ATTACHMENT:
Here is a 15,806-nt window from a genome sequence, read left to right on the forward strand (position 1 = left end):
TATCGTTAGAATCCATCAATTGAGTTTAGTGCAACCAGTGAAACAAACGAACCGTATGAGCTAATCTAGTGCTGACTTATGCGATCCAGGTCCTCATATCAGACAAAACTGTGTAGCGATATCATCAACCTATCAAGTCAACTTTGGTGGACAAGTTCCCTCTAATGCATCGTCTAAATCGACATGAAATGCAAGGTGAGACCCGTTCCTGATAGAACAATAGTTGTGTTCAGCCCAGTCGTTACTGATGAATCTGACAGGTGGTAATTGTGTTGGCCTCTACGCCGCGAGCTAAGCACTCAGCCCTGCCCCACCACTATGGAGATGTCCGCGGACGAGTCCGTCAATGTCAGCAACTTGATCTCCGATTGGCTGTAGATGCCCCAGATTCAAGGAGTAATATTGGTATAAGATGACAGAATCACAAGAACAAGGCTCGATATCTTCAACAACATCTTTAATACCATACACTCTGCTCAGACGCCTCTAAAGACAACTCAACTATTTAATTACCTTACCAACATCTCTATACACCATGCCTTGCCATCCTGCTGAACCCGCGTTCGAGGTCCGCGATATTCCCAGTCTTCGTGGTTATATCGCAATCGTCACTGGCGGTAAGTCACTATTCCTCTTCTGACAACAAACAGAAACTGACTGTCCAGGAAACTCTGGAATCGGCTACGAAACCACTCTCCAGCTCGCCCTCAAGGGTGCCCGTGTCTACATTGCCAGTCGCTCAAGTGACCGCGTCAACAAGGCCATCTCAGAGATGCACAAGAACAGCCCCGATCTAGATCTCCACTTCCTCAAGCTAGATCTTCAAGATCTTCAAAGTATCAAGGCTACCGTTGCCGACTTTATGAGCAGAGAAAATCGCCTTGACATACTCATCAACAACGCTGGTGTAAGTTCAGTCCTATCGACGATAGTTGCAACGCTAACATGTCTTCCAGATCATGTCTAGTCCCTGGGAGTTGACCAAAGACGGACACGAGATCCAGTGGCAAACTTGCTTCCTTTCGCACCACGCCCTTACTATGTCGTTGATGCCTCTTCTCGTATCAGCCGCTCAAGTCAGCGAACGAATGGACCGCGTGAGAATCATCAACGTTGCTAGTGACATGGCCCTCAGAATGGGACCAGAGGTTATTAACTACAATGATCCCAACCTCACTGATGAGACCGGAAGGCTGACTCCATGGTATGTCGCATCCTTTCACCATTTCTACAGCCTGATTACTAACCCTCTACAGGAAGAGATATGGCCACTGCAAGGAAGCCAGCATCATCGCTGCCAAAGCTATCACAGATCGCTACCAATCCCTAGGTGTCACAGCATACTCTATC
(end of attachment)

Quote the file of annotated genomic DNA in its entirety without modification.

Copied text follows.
Here is a 15,806-nt window from a genome sequence, read left to right on the forward strand (position 1 = left end):
TATCGTTAGAATCCATCAATTGAGTTTAGTGCAACCAGTGAAACAAACGAACCGTATGAGCTAATCTAGTGCTGACTTATGCGATCCAGGTCCTCATATCAGACAAAACTGTGTAGCGATATCATCAACCTATCAAGTCAACTTTGGTGGACAAGTTCCCTCTAATGCATCGTCTAAATCGACATGAAATGCAAGGTGAGACCCGTTCCTGATAGAACAATAGTTGTGTTCAGCCCAGTCGTTACTGATGAATCTGACAGGTGGTAATTGTGTTGGCCTCTACGCCGCGAGCTAAGCACTCAGCCCTGCCCCACCACTATGGAGATGTCCGCGGACGAGTCCGTCAATGTCAGCAACTTGATCTCCGATTGGCTGTAGATGCCCCAGATTCAAGGAGTAATATTGGTATAAGATGACAGAATCACAAGAACAAGGCTCGATATCTTCAACAACATCTTTAATACCATACACTCTGCTCAGACGCCTCTAAAGACAACTCAACTATTTAATTACCTTACCAACATCTCTATACACCATGCCTTGCCATCCTGCTGAACCCGCGTTCGAGGTCCGCGATATTCCCAGTCTTCGTGGTTATATCGCAATCGTCACTGGCGGTAAGTCACTATTCCTCTTCTGACAACAAACAGAAACTGACTGTCCAGGAAACTCTGGAATCGGCTACGAAACCACTCTCCAGCTCGCCCTCAAGGGTGCCCGTGTCTACATTGCCAGTCGCTCAAGTGACCGCGTCAACAAGGCCATCTCAGAGATGCACAAGAACAGCCCCGATCTAGATCTCCACTTCCTCAAGCTAGATCTTCAAGATCTTCAAAGTATCAAGGCTACCGTTGCCGACTTTATGAGCAGAGAAAATCGCCTTGACATACTCATCAACAACGCTGGTGTAAGTTCAGTCCTATCGACGATAGTTGCAACGCTAACATGTCTTCCAGATCATGTCTAGTCCCTGGGAGTTGACCAAAGACGGACACGAGATCCAGTGGCAAACTTGCTTCCTTTCGCACCACGCCCTTACTATGTCGTTGATGCCTCTTCTCGTATCAGCCGCTCAAGTCAGCGAACGAATGGACCGCGTGAGAATCATCAACGTTGCTAGTGACATGGCCCTCAGAATGGGACCAGAGGTTATTAACTACAATGATCCCAACCTCACTGATGAGACCGGAAGGCTGACTCCATGGTATGTCGCATCCTTTCACCATTTCTACAGCCTGATTACTAACCCTCTACAGGAAGAGATATGGCCACTGCAAGGAAGCCAGCATCATCGCTGCCAAAGCTATCACAGATCGCTACCAATCCCTAGGTGTCACAGCATACTCTATC